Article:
Posted May 18, 2017
Tenants who sweated out last summer in hot apartments won’t get a much-desired bylaw limiting how high the thermostat can rise.
Toronto’s Board of Health adopted a staff report on Wednesday squashing the idea of setting a maximum temperature of 26 C for apartments and condos in the city.
Instead, it encouraged owners and developers to provide shared cool spaces.
The city’s medical officer of health Dr. Eileen de Villa said staff decided against a bylaw because they worried it would have “unintended consequences,” such as increasing rent. “You don’t want to trade off one set of problems for another,” she said.
The idea was first floated in 2015 by Coun. Mary Fragedakis, who worried about the health of people living in sweltering apartments.
Kemba Robinson, a member of tenant advocacy group ACORN, called the decision “disappointing.”
Both she and her daughter are asthmatic, and her window air-conditioning unit “helps tremendously.” But she said it’s a luxury many tenants can’t afford. “If we don’t have air conditioning during the summer, we can’t breathe,” she said.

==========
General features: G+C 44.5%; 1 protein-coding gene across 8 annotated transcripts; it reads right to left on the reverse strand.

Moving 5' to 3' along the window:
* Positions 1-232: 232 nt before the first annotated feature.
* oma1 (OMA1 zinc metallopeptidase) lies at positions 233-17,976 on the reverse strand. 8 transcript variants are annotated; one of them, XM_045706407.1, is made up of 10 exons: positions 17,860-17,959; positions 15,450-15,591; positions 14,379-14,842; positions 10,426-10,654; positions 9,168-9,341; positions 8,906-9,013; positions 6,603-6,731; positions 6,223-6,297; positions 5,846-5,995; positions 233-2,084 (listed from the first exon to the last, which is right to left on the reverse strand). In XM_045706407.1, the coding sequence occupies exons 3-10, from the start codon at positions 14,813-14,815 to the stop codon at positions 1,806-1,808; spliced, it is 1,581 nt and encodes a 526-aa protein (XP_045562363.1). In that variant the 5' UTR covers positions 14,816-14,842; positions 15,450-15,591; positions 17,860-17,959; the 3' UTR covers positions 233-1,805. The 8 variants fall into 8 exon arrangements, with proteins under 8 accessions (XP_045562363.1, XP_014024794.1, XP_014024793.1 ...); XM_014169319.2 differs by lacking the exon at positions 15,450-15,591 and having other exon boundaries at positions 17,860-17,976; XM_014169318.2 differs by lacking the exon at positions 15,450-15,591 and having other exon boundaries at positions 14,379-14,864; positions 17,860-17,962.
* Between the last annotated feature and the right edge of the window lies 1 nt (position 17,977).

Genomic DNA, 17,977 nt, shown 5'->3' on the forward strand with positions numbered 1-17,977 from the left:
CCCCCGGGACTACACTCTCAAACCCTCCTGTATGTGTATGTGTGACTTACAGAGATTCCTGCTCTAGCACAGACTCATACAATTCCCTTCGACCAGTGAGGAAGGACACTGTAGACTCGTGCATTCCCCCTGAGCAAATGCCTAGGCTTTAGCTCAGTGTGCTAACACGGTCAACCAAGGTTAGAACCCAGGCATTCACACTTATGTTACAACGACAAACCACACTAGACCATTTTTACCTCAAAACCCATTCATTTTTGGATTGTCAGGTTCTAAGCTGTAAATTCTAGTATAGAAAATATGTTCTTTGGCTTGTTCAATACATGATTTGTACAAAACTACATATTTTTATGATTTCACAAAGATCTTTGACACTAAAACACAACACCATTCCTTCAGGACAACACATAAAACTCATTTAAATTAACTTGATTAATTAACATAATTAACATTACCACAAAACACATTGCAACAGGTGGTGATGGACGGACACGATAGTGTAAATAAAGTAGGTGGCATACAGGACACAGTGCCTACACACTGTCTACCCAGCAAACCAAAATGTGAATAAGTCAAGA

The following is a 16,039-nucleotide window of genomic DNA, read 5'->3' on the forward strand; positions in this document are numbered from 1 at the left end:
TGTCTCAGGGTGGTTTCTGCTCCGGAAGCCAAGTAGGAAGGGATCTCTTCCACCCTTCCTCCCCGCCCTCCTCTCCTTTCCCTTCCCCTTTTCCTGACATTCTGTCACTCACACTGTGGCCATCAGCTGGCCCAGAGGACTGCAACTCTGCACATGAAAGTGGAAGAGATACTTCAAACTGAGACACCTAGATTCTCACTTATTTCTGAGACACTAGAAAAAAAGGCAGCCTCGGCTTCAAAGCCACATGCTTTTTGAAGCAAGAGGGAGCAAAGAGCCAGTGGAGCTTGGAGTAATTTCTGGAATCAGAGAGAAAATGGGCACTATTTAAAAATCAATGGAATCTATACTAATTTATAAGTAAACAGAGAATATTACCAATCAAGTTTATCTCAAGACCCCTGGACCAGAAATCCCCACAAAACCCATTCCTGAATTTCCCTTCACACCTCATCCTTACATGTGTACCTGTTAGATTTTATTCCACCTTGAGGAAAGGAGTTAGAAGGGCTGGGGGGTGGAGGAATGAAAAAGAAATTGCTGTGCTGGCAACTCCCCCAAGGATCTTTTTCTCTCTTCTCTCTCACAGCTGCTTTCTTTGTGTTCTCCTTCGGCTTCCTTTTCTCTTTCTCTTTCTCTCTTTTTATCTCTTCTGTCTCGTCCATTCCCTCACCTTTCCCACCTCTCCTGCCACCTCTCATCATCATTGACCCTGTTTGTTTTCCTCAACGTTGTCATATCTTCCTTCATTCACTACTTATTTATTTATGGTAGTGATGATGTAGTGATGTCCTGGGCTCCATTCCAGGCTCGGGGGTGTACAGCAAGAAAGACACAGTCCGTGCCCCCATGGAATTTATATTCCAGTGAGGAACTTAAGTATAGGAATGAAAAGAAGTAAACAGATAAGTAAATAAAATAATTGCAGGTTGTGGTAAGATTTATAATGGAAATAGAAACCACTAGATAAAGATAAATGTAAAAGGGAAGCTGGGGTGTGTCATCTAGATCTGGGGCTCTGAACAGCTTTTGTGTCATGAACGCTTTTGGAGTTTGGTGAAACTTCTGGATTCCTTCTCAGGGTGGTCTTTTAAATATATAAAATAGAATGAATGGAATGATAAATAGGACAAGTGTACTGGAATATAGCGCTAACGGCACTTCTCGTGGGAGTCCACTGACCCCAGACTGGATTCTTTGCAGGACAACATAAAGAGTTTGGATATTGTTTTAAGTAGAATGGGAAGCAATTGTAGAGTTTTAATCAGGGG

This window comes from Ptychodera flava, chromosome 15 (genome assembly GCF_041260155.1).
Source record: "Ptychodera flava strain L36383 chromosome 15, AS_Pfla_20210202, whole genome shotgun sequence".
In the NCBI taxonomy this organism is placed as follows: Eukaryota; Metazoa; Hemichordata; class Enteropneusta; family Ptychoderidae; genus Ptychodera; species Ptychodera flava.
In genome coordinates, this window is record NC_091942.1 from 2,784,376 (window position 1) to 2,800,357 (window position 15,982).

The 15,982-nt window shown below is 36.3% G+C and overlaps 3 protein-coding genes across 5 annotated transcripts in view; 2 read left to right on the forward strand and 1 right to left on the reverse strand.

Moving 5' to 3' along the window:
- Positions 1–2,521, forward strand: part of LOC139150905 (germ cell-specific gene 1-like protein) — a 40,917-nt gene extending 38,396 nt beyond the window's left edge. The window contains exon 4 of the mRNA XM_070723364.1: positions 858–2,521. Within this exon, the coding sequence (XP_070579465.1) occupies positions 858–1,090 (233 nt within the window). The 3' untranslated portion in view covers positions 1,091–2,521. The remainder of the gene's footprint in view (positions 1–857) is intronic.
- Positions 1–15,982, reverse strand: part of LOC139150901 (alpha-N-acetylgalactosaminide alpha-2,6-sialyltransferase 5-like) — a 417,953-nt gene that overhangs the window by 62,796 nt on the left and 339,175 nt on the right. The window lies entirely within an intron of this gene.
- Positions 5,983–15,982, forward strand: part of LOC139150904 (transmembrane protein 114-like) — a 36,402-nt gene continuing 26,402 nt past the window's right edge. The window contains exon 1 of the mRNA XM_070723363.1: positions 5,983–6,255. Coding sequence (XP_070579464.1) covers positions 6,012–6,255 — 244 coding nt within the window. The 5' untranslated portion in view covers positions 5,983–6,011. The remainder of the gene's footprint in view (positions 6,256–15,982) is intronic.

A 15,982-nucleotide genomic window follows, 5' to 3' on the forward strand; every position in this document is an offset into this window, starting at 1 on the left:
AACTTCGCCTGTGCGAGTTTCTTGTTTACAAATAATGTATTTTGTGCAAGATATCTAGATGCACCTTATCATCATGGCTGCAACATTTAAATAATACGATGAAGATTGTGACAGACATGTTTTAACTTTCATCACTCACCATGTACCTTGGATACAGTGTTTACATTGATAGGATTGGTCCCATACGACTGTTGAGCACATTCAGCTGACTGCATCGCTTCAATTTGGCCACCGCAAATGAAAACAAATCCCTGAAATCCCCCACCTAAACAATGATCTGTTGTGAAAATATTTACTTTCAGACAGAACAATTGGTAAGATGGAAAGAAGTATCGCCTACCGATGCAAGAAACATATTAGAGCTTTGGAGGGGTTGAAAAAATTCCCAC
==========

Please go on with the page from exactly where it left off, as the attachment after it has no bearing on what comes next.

Toronto Public Health did consultations with both landlords and tenants before drafting the report, which said many of the city’s older apartment buildings lack proper insulation and ducts and are hard to keep cool even if window air-conditioner units are installed.
More air conditioners would also mean a bigger drain on energy and a larger environmental impact, said de Villa.
Article by May Warren for Metro News